The United States of America has warned that the reputation of Nigeria’s military was at stake while the future of the country and her children was in jeopardy following the capture of some towns in the north eastern part of the country in the last few weeks by Boko Haram terrorists.
US Assistant Secretary of State for African Affairs, Amb. Linda Thomas-Greenfield, who expressed deep concerns of her country on the activities of the Islamic sect in Nigeria, while participating in the International Conference on Security in Abuja, declared that failure was not an option.
The militants on Monday reportedly took Bama, 70 kilometres (45 miles) from the Borno State capital, Maiduguri, where 10,000 youths, former soldiers and police gathered on Thursday, vowing to push back the advance. Multiple testimonies from residents, who have been fleeing Bama all week, contradicted military claims that soldiers still held the town.
“The truth is that Boko Haram fighters are in firm control of Bama,” said one resident, Muhammadu Mai Tumatur, who escaped to Maiduguri.
“They have occupied the military barracks and the palace of the emir and they have hoisted their flags in both places. There is not a single soldier in the town. The gunmen are in control.”
Before the capture of Bama, Borno’s second largest town last Monday, the militants had seized Gamboru Ngala, Buni Yadi in Yobe State and Madagali in Adamawa, with Nigerian troops seemingly unable to match their firepower.
Other towns reportedly taken over by the terrorists include Gwoza, Banki, and Bara.
The US envoy warned that Boko Haram constituted a serious threat to Nigeria and her neighbours and must be viewed in that light, as according to her, the claimed capture of towns by Boko Haram indicated a “steadily worsening” security situation.
“We are very troubled by the apparent capture of Bama and the prospects for an attack on and in Maiduguri, which would impose a tremendous toll on the civilian population. All of these developments are deeply disturbing, and increasingly dangerous with each passing day. The reputation of Nigeria’s military is at stake. But more importantly, Nigeria’s and its children’s future is in jeopardy. Failure is not an option”.
Ms. Thomas-Greenfield said Washington would soon announce the launch of a major border security programme, which will include Nigeria and its neighbours — Cameroon, Chad and Niger.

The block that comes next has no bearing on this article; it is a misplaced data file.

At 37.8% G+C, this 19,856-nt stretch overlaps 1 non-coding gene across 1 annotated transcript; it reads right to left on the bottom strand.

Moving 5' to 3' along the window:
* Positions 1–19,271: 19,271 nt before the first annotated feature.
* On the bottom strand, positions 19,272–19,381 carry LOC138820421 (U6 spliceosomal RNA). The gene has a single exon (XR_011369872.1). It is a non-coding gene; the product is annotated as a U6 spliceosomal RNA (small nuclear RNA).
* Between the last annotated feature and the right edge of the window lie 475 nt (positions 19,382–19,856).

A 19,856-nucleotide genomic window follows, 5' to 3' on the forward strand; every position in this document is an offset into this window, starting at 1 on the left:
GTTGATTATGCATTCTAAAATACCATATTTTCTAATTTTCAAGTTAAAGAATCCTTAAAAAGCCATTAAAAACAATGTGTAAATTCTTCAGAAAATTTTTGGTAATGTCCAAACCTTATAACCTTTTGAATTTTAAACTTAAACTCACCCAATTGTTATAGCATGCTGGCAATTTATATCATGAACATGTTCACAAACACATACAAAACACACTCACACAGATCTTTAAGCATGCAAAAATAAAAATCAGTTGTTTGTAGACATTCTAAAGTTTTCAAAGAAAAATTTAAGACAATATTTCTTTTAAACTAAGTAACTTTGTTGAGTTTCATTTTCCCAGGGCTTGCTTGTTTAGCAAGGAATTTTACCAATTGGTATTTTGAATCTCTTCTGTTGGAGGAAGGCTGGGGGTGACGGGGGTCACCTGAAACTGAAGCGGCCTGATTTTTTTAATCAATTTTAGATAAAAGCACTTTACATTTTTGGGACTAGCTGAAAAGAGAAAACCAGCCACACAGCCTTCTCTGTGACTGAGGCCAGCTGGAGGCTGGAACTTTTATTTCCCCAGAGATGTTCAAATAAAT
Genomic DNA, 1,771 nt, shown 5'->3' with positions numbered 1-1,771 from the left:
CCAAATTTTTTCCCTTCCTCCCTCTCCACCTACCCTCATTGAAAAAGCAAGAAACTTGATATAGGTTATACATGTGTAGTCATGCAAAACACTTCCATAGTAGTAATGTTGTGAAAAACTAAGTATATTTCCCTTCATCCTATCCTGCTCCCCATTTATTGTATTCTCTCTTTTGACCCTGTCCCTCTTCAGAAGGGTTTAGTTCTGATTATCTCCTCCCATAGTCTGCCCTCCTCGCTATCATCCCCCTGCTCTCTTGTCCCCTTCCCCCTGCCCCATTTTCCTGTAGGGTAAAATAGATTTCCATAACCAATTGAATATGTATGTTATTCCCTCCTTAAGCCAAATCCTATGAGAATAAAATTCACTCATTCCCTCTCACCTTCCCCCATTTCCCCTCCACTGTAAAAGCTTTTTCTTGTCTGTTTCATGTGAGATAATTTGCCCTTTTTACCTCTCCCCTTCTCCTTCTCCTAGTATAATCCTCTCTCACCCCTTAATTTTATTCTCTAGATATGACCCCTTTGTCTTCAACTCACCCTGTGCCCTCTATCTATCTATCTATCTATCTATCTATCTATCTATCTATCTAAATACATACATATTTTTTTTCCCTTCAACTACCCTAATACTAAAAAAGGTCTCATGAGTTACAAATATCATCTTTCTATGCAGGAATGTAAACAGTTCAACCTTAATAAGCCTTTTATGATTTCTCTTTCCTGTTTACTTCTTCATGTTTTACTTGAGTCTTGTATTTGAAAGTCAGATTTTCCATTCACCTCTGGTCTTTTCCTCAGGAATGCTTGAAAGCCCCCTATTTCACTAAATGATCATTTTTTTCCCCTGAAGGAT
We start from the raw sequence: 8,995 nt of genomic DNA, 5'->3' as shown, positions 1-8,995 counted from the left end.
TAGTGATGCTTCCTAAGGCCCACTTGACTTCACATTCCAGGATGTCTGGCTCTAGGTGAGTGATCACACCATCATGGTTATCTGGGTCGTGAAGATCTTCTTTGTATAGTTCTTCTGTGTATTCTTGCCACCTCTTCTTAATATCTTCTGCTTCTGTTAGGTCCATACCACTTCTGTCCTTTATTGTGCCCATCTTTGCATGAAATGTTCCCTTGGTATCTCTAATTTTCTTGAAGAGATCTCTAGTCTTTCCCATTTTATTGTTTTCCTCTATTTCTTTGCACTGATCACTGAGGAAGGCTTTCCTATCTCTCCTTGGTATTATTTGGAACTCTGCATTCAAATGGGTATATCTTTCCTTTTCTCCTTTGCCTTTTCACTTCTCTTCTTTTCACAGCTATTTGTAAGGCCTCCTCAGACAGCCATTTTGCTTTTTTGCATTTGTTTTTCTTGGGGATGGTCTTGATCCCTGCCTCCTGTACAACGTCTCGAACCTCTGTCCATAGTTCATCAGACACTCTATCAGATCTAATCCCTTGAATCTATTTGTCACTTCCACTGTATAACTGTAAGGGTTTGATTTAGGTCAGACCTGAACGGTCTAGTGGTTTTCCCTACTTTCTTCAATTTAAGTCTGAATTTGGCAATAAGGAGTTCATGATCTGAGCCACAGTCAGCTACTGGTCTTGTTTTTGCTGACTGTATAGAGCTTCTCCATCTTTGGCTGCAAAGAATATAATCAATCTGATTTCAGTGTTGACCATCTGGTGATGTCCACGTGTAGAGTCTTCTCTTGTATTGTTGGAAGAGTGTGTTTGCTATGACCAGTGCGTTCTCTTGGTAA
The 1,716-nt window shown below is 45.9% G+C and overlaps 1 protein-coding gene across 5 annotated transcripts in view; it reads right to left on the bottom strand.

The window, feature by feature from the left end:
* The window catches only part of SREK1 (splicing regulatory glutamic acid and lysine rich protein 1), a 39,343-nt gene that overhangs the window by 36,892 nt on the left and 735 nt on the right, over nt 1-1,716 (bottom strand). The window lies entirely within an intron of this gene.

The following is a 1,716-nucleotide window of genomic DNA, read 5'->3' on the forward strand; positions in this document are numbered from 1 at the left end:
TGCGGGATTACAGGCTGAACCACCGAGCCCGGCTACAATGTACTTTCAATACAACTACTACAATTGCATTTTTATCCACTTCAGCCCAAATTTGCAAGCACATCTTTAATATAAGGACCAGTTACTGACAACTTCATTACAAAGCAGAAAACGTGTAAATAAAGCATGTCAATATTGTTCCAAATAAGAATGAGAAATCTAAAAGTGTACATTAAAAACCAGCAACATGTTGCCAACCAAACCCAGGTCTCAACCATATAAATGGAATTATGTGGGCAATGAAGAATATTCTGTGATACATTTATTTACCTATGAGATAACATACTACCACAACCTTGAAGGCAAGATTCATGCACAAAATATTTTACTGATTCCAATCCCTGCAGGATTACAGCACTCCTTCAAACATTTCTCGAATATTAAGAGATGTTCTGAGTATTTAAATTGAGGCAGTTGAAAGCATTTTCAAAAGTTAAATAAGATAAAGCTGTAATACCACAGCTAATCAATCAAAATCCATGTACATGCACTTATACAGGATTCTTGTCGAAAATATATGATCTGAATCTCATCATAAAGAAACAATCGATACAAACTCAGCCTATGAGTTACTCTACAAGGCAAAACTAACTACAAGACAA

She added that the stakes were high after experts warned that the government risked losing control of the north-east and the violence could spread across borders.
There has been a controversy over whether or not the military forces were able to successfully repel the insurgents which seized Gwoza and declared it a caliphate. It was reported that the insurgents have been targeting Maiduguri, the state capital which is only about 70 kilometers from Bama, leading to the imposition of a curfew in the ancient town by the military.
Bama residents said heavily armed militants were roaming the town and had until now spared civilians.
One of them, Mustapha Tor, said a “large number” of troops were in Kawuri, 20 kilometres away, although they had not mounted a counter-attack. Most people had left because of previous atrocities, he added.
“We know what they did in Gwoza and Gamboru Ngala, where they told residents they could stay but later turned and killed them,” Tor said.
In Maiduguri, youths, local hunters armed with home-made guns and bows and arrows as well as former soldiers and police, promised to fight the militants and end the insurgency.
The state co-ordinator of the civilian vigilantes, Mallam Abba Aji Kalli, said: “We are optimistic that with our gora (sticks in Hausa) and other local arms, we will raid all terrorist hideouts and kill them when given permission by the federal government.”